When we were young, our parents will definitely nag at us to study hard so we can land a good office job. An office job will be stable and provide a lot of benefits. While it is understandable that our parents do not want us to end up being a farmer or a construction worker (what’s wrong in an honest day of work?), I believe their intention (and beliefs) that a pen pusher in an air-conditioned environment is much better than a back-breaking work under the hot sun.

While this is fine, not all of us can perform well in an office job. For some, it is like a time bomb just waiting to gobble them up. Plus, in my opinion, a construction worker and a farmer have life skills that aren’t easily replace by someone strutting along with a top brand-name degree.

Want to know if you are not for a desk job? Here are the signs to look out for:

Sign 1: You feel like you are in prison or a cage when you are at the office

For people who are not fit for a 9-to-5 job, they definitely feel caged when they are around cubicles and desks. As time passes on, they will do everything they can to get out.

If you feel like you can’t stick around your cubicle or work desk every day, ask if you can work at home in regular intervals. You can also plan your day ahead to help you take breaks that will take you out of your office chair.

Sign 2: You don’t like going to work on a schedule

Another sign you should look out for if you are not suited for a desk job is if going to work on time and staying there until a set time makes you feel trapped. To you, your work schedule is non-negotiable and you can’t back out of it. Sometimes, you may even be asked to cover shifts, which can drive you insane.

If you are not really comfortable with a schedule, you do need to look into a new job that does not stick to a definite work schedule. You can also propose to your boss that you can do your tasks outside your given schedule. But, this must be done strategically because you may end up sounding pushy for your boss to consider.

Sign 3: Excel, Powerpoint and Word (or Numbers, Keynote and Pages) bores you to pieces

Many desk jobs deal often deal with looking at a computer and doing all sorts of documents. From spreadsheets to presentations, it is done. However, if you feel like you can’t focus on them well, its a sign that the job is not for you.

Wishing for these documents away is not going to happen no matter what job you have. There will always be a time you have to do one to complete your task. You can delegate or get some help on the ones you can’t do on your own. If you can’t find someone to help you out, ask if you can switch tasks with a colleague.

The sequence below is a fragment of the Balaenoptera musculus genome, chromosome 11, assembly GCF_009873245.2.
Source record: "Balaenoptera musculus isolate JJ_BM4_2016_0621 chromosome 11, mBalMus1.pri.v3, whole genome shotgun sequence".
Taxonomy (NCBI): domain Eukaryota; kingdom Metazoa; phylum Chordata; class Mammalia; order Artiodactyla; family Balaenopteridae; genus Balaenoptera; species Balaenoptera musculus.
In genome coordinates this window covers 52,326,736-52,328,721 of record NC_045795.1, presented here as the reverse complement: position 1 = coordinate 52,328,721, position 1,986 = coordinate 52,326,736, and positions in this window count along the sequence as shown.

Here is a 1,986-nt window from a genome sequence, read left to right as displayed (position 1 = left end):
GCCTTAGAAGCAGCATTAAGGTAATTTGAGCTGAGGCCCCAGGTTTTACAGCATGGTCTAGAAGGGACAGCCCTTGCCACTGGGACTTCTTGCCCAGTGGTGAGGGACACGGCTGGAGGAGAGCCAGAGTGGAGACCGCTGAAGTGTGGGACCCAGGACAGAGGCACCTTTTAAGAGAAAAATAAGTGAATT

Sign 4: You prefer thinking outside the box

For people who do not like to be stuck in a cubicle or desk, you do not like to be told to think inside the box. You prefer exploring the possibilities and pursue ideas you can’t do while in the office.

If this is you, you can reach out to your boss and ask if you can pursue an idea. Show your proposal on how tasks can be done and get an approval. If your boss sees merit, then go for it. If not, find a way to pursue your idea and use it as a way to find a new job or start a new business based on that idea.

Sign 5: You want to be the boss

When you are at work, you often dream about being the one to lead the team. You want to sort the office to your configurations and develop it on your own. Sometimes, these daydreams are the only things that can get you going. You also find it difficult to listen to bosses, especially if you think they are asking too much of you.

Conclusion

If you check all the above boxes, then its a clear sign you need to shift jobs. It may be reckless to just quit, but if you can’t focus on your work, its better to find other ways to make a living.

A 9-to-5 job is not for anyone and if you are pressured to take one, don’t force yourself to do it. Find other jobs that will let you explore and help you build the dream career that you always wanted. There will never be a good time to pursue your ambition if you don’t make the first step towards it today.

Tell us in the comments below, what is your dream job? Share with us your passion.

For more pursue the passion articles, look at these:
12 Things You Can Do Today To Find Your Passion
A Conversation About Passion, Work, And Our Impact On The World
Cheers To the Passionate

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21 replies on “5 Signs You Definitely Aren’t Cut Out for a Desk Job

  1. 1 – I’ve worked in factories, warehouses, and retail prior to my office jobs. And retail was by far the worst for a sense of no escape.
    Every workplace has its idiots, but you can at least enjoy the fantasy that there’s a magic company somewhere. A place where no idiots walk. Retail crushes that fantasy. You deal with idiots day in and day out.